Image source: The Independent
If you’ve travelled abroad at any point you’re likely to have incurred a roaming charge whilst using your mobile phone. Over recent years there’s been a concerted effort to bring these costs down across Europe, and after a new European proposal it looks like we could be rid of them for good come next year.
A group of 27 European Commissioners voted in Brussels on Tuesday to push through plans to remove roaming charges before the European elections in May, meaning that the rules could come into force as early as July 1st 2014. However, it’s worth noting there are no plans to impose further restrictions on mobile termination rates, the charges operators make to each other for connecting calls.
But there are also additional motives for the decision, other than just trying to bring down the price of roaming for consumers. The EU also seems concerned that a fragmented European market is stifling investment in new technologies due to a lack of co-operation between companies operating in the 27 different member countries. One source close to the discussion said:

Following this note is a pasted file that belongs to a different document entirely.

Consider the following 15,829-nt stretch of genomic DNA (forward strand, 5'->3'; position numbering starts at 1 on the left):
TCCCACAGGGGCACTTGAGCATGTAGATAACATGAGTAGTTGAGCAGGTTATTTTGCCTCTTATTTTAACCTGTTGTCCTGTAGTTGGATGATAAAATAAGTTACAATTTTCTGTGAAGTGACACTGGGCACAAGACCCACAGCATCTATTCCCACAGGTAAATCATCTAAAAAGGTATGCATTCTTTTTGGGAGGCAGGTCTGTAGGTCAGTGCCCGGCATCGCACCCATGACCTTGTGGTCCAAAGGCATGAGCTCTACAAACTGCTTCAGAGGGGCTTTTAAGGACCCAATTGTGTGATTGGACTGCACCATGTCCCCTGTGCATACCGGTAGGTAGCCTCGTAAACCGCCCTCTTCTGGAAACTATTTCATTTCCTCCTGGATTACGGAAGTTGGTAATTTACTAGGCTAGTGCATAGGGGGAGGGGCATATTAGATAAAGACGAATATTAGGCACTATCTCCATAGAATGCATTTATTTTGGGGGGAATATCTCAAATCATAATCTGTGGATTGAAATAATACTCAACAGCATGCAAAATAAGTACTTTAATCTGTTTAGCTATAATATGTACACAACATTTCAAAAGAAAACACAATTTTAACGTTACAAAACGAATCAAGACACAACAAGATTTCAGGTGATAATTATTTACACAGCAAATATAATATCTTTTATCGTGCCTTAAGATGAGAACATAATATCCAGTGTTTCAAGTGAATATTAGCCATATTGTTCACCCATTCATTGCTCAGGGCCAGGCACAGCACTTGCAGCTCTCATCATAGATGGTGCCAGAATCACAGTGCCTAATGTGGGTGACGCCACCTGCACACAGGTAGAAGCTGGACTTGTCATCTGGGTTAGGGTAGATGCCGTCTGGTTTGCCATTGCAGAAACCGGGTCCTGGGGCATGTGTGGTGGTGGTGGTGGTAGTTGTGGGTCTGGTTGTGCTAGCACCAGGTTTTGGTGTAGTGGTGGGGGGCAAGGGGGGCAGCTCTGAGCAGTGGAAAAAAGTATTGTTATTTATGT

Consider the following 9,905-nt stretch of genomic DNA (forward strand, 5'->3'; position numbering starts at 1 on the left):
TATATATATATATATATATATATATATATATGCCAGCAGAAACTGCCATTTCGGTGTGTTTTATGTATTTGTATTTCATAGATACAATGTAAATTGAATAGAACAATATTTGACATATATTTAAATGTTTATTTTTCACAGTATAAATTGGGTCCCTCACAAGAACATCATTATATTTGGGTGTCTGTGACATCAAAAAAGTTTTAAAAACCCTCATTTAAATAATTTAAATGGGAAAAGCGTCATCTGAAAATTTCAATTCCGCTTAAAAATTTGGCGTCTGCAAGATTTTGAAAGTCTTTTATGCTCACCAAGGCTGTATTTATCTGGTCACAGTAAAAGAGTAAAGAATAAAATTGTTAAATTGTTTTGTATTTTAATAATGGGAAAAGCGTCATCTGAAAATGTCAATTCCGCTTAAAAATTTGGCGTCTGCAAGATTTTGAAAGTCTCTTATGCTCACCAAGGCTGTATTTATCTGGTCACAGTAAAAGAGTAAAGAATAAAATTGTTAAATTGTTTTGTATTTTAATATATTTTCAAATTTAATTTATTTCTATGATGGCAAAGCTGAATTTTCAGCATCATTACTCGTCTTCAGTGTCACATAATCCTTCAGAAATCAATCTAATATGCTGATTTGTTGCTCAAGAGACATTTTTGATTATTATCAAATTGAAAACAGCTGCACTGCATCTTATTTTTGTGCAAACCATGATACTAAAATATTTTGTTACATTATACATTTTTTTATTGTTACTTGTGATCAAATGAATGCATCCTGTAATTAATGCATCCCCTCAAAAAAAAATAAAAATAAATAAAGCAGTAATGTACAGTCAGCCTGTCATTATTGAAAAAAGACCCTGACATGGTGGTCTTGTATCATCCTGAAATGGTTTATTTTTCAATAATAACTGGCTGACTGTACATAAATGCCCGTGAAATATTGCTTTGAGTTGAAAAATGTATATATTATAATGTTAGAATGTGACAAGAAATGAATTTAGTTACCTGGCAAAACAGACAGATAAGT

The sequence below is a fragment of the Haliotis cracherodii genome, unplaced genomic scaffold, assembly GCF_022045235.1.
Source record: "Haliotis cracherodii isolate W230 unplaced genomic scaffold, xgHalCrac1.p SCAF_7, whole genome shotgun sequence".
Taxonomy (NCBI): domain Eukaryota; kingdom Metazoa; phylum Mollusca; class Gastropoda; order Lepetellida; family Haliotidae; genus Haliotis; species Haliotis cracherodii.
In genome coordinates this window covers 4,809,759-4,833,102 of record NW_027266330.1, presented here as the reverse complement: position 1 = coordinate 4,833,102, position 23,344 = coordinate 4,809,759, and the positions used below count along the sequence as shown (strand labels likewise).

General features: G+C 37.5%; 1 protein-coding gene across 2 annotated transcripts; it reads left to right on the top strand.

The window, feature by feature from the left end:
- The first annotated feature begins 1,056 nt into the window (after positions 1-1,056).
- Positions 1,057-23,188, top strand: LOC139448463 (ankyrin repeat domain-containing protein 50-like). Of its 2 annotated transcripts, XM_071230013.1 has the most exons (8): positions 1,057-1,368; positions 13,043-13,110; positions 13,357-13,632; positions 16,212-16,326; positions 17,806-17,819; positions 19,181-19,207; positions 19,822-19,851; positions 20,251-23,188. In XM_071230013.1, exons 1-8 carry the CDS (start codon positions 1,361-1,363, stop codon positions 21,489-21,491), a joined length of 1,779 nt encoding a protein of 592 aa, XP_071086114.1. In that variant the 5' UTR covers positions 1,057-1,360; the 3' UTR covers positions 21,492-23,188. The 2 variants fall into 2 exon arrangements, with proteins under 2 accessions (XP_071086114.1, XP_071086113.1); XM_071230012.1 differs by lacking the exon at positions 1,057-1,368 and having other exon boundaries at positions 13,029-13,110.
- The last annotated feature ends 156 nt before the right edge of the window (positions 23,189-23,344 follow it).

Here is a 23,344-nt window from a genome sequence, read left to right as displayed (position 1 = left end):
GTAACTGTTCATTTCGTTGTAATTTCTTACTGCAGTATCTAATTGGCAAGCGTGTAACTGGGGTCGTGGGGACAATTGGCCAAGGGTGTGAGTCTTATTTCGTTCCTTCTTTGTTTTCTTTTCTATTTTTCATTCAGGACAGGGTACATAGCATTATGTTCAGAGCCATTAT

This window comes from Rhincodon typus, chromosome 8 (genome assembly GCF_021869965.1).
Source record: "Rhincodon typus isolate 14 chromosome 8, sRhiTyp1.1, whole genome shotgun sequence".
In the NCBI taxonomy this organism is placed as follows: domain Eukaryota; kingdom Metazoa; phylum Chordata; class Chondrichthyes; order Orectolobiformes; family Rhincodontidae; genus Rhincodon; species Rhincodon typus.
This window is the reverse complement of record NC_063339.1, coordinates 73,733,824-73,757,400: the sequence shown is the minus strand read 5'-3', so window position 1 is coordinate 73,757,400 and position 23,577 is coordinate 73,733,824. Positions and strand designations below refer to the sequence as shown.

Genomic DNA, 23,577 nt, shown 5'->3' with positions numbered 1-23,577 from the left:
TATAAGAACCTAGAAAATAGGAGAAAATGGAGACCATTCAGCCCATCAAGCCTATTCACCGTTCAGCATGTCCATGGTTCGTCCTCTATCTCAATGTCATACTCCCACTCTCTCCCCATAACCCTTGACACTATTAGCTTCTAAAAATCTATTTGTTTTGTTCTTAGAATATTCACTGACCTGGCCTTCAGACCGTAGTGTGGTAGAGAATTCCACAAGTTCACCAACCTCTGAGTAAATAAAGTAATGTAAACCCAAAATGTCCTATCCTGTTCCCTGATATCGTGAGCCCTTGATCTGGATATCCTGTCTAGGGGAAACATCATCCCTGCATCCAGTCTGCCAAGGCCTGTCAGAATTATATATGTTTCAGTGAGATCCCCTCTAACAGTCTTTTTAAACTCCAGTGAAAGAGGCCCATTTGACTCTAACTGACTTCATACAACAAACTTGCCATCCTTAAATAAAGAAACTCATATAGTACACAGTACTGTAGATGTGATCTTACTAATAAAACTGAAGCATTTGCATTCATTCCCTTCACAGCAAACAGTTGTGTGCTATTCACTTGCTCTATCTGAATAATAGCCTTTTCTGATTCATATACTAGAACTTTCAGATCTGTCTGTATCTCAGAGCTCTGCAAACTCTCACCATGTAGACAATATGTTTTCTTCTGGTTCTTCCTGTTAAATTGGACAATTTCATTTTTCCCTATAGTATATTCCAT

[quote qtext=”There are around 100 operators in Europe and only four in the US. That’s not sustainable if we’re going to have a single market and investment.” qperson=”” qsource=”” qposition=”center”]
[quote qtext=”Consolidation is not the aim. The aim is a single market, but if it means we get fewer, stronger operators, that’s good.” qperson=”” qsource=”” qposition=”center”]
Well hold your horses there EU, there’s certainly the counter argument to be made that the US is actually worse off in some respects for having such a small number of competing companies. Many of the tariff offers available in Europe are considerably cheaper than some in the US due to the extra competition, and I’ve heard quite a few complaints regarding the lack of carrier choice in some parts of the US.
Anyway, the EU also has plans to synchronise national sales of airwaves and to make it easier for companies to do business across the whole of Europe based on authorisation from a single national regulator. However, the trade off is that the rules will reduce the power of nation states to auction their own airwaves and regulate their own businesses.
Of course, the important thing is that consumers are left better off, and this idea looks like it will finally alleviate the extra costs encountered by European customers, at least for those who travel around the continent a lot anyway. We’ll know a little bit more about the finer details once the proposals are finalised in the next six weeks.